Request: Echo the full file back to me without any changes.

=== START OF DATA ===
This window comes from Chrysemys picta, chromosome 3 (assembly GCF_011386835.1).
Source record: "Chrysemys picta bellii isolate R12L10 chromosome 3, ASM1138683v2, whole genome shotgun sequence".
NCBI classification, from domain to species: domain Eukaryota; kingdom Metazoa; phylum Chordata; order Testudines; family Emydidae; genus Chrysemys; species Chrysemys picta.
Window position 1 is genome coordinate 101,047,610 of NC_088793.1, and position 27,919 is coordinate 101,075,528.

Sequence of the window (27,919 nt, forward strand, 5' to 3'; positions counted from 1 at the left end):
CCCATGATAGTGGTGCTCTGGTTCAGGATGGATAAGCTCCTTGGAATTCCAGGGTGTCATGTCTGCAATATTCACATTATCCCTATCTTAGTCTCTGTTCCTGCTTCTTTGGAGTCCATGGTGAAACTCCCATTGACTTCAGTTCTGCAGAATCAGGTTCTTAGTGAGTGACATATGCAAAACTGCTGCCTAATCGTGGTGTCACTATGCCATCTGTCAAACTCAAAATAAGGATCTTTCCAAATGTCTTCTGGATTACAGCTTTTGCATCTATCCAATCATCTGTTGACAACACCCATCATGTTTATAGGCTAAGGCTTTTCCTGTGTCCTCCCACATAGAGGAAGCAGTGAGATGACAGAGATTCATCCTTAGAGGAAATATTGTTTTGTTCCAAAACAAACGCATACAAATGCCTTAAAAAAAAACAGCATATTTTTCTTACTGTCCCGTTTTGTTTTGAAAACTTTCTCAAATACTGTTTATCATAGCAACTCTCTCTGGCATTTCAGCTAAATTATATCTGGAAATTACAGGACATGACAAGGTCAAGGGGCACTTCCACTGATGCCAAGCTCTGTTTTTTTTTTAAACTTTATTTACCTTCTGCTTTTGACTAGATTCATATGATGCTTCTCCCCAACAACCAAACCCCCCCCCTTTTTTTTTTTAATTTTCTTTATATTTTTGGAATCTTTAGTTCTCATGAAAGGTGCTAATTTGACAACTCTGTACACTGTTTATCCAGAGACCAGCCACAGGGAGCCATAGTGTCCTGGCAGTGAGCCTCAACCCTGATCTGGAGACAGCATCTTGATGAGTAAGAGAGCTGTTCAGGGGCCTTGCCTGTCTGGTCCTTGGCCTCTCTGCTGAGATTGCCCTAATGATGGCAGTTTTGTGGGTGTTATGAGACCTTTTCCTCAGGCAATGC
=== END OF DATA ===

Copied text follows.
This window comes from Chrysemys picta, chromosome 3 (assembly GCF_011386835.1).
Source record: "Chrysemys picta bellii isolate R12L10 chromosome 3, ASM1138683v2, whole genome shotgun sequence".
NCBI classification, from domain to species: domain Eukaryota; kingdom Metazoa; phylum Chordata; order Testudines; family Emydidae; genus Chrysemys; species Chrysemys picta.
Window position 1 is genome coordinate 101,047,610 of NC_088793.1, and position 27,919 is coordinate 101,075,528.

Sequence of the window (27,919 nt, forward strand, 5' to 3'; positions counted from 1 at the left end):
CCCATGATAGTGGTGCTCTGGTTCAGGATGGATAAGCTCCTTGGAATTCCAGGGTGTCATGTCTGCAATATTCACATTATCCCTATCTTAGTCTCTGTTCCTGCTTCTTTGGAGTCCATGGTGAAACTCCCATTGACTTCAGTTCTGCAGAATCAGGTTCTTAGTGAGTGACATATGCAAAACTGCTGCCTAATCGTGGTGTCACTATGCCATCTGTCAAACTCAAAATAAGGATCTTTCCAAATGTCTTCTGGATTACAGCTTTTGCATCTATCCAATCATCTGTTGACAACACCCATCATGTTTATAGGCTAAGGCTTTTCCTGTGTCCTCCCACATAGAGGAAGCAGTGAGATGACAGAGATTCATCCTTAGAGGAAATATTGTTTTGTTCCAAAACAAACGCATACAAATGCCTTAAAAAAAAACAGCATATTTTTCTTACTGTCCCGTTTTGTTTTGAAAACTTTCTCAAATACTGTTTATCATAGCAACTCTCTCTGGCATTTCAGCTAAATTATATCTGGAAATTACAGGACATGACAAGGTCAAGGGGCACTTCCACTGATGCCAAGCTCTGTTTTTTTTTTAAACTTTATTTACCTTCTGCTTTTGACTAGATTCATATGATGCTTCTCCCCAACAACCAAACCCCCCCCCTTTTTTTTTTTAATTTTCTTTATATTTTTGGAATCTTTAGTTCTCATGAAAGGTGCTAATTTGACAACTCTGTACACTGTTTATCCAGAGACCAGCCACAGGGAGCCATAGTGTCCTGGCAGTGAGCCTCAACCCTGATCTGGAGACAGCATCTTGATGAGTAAGAGAGCTGTTCAGGGGCCTTGCCTGTCTGGTCCTTGGCCTCTCTGCTGAGATTGCCCTAATGATGGCAGTTTTGTGGGTGTTATGAGACCTTTTCCTCAGGCAATGC